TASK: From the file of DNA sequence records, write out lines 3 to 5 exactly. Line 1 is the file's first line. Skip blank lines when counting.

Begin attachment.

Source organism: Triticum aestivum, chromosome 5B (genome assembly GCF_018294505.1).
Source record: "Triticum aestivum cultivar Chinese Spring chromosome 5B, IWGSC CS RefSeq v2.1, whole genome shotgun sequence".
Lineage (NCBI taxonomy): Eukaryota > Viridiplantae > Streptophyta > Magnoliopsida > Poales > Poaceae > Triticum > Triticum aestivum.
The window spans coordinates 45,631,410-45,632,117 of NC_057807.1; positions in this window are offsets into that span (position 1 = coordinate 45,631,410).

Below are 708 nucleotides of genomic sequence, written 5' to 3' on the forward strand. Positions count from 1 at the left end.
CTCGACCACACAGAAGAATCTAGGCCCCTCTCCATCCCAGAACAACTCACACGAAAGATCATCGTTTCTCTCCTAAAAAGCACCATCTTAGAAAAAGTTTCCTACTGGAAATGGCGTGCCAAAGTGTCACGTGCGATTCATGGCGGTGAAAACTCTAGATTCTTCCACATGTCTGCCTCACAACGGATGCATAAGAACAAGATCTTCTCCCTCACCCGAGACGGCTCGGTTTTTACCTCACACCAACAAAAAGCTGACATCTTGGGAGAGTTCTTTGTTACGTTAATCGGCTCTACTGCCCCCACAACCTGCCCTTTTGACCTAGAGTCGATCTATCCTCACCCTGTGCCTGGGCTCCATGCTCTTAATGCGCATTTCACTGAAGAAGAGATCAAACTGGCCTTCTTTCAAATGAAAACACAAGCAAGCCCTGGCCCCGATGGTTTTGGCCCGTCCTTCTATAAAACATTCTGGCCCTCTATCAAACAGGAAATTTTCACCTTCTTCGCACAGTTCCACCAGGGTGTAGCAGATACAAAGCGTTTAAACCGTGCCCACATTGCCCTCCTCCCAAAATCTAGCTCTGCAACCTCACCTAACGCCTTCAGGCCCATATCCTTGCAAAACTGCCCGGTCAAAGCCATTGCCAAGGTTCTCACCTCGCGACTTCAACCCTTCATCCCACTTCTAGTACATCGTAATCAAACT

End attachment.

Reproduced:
Lineage (NCBI taxonomy): Eukaryota > Viridiplantae > Streptophyta > Magnoliopsida > Poales > Poaceae > Triticum > Triticum aestivum.
The window spans coordinates 45,631,410-45,632,117 of NC_057807.1; positions in this window are offsets into that span (position 1 = coordinate 45,631,410).

Below are 708 nucleotides of genomic sequence, written 5' to 3' on the forward strand. Positions count from 1 at the left end.